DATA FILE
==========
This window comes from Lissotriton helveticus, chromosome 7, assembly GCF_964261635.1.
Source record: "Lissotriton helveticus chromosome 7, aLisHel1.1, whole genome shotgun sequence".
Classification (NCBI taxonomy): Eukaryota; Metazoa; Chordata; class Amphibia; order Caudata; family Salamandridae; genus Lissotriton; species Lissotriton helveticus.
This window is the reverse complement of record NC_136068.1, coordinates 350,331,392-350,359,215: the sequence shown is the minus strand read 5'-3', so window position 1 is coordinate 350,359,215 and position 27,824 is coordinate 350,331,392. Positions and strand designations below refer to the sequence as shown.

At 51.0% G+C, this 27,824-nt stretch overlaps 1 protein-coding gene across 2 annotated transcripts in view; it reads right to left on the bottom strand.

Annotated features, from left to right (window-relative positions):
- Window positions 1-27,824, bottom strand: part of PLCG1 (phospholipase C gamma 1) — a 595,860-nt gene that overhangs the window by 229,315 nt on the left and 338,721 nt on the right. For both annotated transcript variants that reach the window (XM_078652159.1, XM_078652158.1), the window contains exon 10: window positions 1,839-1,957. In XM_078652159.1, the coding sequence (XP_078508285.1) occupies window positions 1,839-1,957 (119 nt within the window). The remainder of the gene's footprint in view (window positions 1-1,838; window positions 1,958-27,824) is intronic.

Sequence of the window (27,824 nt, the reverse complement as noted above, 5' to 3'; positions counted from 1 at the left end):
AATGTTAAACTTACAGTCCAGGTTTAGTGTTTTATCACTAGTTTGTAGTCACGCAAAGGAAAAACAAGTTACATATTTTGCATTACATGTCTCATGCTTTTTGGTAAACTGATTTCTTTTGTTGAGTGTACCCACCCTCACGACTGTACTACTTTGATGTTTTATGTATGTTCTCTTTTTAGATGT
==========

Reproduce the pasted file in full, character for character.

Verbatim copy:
This window comes from Lissotriton helveticus, chromosome 7, assembly GCF_964261635.1.
Source record: "Lissotriton helveticus chromosome 7, aLisHel1.1, whole genome shotgun sequence".
Classification (NCBI taxonomy): Eukaryota; Metazoa; Chordata; class Amphibia; order Caudata; family Salamandridae; genus Lissotriton; species Lissotriton helveticus.
This window is the reverse complement of record NC_136068.1, coordinates 350,331,392-350,359,215: the sequence shown is the minus strand read 5'-3', so window position 1 is coordinate 350,359,215 and position 27,824 is coordinate 350,331,392. Positions and strand designations below refer to the sequence as shown.

At 51.0% G+C, this 27,824-nt stretch overlaps 1 protein-coding gene across 2 annotated transcripts in view; it reads right to left on the bottom strand.

Annotated features, from left to right (window-relative positions):
- Window positions 1-27,824, bottom strand: part of PLCG1 (phospholipase C gamma 1) — a 595,860-nt gene that overhangs the window by 229,315 nt on the left and 338,721 nt on the right. For both annotated transcript variants that reach the window (XM_078652159.1, XM_078652158.1), the window contains exon 10: window positions 1,839-1,957. In XM_078652159.1, the coding sequence (XP_078508285.1) occupies window positions 1,839-1,957 (119 nt within the window). The remainder of the gene's footprint in view (window positions 1-1,838; window positions 1,958-27,824) is intronic.

Sequence of the window (27,824 nt, the reverse complement as noted above, 5' to 3'; positions counted from 1 at the left end):
AATGTTAAACTTACAGTCCAGGTTTAGTGTTTTATCACTAGTTTGTAGTCACGCAAAGGAAAAACAAGTTACATATTTTGCATTACATGTCTCATGCTTTTTGGTAAACTGATTTCTTTTGTTGAGTGTACCCACCCTCACGACTGTACTACTTTGATGTTTTATGTATGTTCTCTTTTTAGATGT